Root vegetables, squash, and greens are fiber-rich, especially if you know how to cook and serve them.

Up Your Fiber Intake with these Fruits and Veggies

Research shows that a diet rich in fiber helps lower cholesterol, encourages a healthier digestive tract, and reduces the risk of metabolic syndrome, which can lead to heart disease and type 2 diabetes.

But unfortunately, many people are confused by the term fiber when applied to vegetables. In many cases, the fibrous parts of plant foods are those that your body can’t digest or that don’t absorb as easily. Soluble fiber, the type most often found in vegetables, buffers absorption of low-density lipoproteins (“bad” cholesterol) and slows the release of sugars.

Insoluble fiber, typically found in the outer bran layer of grains, helps regulate intestinal health and aids weight control by enhancing the feeling of fullness. Eating both types of fiber aids digestion, prevents disease and can help you maintain a healthy weight. Try these tips for increasing your natural fiber intake from vegetables and fruits.

1. Replace Meat with Legumes and Beans

Lentils, beans, chickpeas, and other legumes are not only high in fiber, they’re great sources of protein and other nutrients, without the saturated fat. In fact, one cup of cooked lentils has a whopping 15 grams of fiber! Try this spicy chickpea and bulgur soup for a high-fiber feast. Navy and white beans are fiber-rich as well and equally good in soups and stews.

2. Put Away the Peeler

The peels and outer layers of carrots, zucchini, beets, apples, peaches, cucumbers, eggplant, and potatoes are packed with fiber, so go ahead, eat the skin. If you’re used to eating one of these old favorites peeled, you can train yourself to like it peel-on by trying new recipes, or eating it lightly cooked rather than raw. It’s worth it for the health benefits.

3. Don’t Toss the Stems

It shouldn’t come as a surprise that the most fibrous part of some vegetables, such the stems of broccoli, cauliflower, and asparagus, pack a fiber wallop. So instead of throwing out the stems, just cook them a little longer than the florets so they’re easier to chew.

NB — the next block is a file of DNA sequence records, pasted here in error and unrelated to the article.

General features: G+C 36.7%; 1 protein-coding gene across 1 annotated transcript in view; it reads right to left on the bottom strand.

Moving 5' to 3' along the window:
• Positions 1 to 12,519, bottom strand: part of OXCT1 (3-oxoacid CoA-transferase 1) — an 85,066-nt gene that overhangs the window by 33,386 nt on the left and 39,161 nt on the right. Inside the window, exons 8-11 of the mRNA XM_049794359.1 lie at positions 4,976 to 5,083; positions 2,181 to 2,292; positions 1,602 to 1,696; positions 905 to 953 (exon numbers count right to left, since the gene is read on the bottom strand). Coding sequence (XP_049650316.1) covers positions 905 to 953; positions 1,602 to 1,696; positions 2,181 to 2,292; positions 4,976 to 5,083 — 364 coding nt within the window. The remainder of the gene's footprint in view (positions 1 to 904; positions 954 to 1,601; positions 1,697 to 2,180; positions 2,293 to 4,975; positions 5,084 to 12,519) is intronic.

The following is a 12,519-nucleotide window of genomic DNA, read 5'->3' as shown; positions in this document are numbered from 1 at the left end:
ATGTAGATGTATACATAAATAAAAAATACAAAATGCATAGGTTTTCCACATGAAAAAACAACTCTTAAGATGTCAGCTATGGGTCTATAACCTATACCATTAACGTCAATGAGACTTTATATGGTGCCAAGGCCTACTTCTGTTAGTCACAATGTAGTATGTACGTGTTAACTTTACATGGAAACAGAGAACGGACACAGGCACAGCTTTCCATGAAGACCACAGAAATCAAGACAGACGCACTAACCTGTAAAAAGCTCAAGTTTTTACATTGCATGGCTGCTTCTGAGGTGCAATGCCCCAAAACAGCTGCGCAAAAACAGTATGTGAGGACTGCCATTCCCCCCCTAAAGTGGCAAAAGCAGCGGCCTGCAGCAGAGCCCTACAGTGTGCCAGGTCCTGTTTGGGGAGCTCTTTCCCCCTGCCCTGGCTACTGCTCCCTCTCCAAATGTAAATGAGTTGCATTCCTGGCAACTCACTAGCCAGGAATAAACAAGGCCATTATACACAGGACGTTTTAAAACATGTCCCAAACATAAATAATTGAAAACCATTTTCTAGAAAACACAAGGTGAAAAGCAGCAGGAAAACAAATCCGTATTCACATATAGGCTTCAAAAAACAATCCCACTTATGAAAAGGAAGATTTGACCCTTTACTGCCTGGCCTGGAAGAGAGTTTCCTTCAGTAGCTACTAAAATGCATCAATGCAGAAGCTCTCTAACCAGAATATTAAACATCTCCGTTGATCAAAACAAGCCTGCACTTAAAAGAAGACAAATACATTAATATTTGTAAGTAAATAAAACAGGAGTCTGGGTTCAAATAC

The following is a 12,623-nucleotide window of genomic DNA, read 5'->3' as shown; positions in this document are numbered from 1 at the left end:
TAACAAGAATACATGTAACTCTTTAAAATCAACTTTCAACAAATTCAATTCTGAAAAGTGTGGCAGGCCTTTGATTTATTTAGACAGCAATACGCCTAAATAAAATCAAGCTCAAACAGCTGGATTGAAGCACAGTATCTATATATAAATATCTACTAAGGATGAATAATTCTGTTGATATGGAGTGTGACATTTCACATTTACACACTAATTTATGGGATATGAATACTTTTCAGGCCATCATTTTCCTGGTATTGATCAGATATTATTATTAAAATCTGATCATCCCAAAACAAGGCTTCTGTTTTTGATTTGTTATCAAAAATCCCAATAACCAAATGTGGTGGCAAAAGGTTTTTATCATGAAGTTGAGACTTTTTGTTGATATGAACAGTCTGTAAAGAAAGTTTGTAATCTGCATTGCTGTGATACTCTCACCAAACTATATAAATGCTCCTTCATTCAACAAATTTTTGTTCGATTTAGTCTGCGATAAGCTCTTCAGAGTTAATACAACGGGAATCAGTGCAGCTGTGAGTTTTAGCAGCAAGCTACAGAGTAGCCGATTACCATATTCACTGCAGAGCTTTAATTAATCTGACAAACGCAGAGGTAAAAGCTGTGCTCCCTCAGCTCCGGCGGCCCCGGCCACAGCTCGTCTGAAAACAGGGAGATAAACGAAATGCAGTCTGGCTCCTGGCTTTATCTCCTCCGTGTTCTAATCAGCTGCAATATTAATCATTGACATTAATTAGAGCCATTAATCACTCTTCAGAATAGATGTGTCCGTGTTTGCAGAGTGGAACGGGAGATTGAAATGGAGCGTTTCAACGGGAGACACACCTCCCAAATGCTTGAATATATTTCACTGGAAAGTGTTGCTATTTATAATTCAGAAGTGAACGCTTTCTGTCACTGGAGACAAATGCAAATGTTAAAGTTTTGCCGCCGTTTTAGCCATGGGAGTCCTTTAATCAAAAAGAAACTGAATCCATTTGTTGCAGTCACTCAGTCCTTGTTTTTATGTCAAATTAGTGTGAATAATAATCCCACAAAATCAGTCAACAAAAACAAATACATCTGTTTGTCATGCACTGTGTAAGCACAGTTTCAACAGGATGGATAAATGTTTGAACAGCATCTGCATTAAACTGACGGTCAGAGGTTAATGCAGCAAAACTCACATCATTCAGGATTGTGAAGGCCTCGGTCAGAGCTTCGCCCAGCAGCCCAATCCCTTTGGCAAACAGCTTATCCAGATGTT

4. Discover These High-Fiber Winners

Some vegetables and fruits are particularly fiber-rich. Artichokes, for example, contain more fiber than any other food – an average of 10 grams of fiber per ‘choke! And one cup of avocado has 10 grams of fiber as well. Pears and persimmons are fiber stars, with 5 grams in one pear and six in one persimmon. Use this handy guide to fiber content from Kaiser Permanente to find more surprising sources of fiber hiding in your produce aisle. A few more fiber stars to try:

Snack on Snap Peas. Actually, not just peas, but green beans, edamame, and pretty much anything in the legume family is a high-fiber food. This time of year you can enjoy many of these favorites fresh from the garden or farmer’s market.

Enjoy the Fiber Bounty of Berries. Thanks to their many tiny seeds, berries like raspberries and blackberries are surprisingly high in fiber; one cup provides the fiber equivalent of four slices of whole wheat bread. Eat them plain or add them to yogurt, cereal, or baked goods like muffins and scones.

Get Healthy with Greens. You may not think of greens as high-fiber foods, but they are – a half cup of spinach, for example, has seven grams of fiber, while Swiss chard and collard greens have four grams per cup.

Melanie Haiken writes about health, wellness and fitness for national magazines and websites. She specializes in discovering and reporting the latest research on diet, nutrition, fitness, weight loss and other health-related topics. Her award-winning stories have appeared in Fitness, Shape, Health, Forbes, and other respected magazines. She also contributes health stories to numerous Kaiser Permanente newsletters and other publications.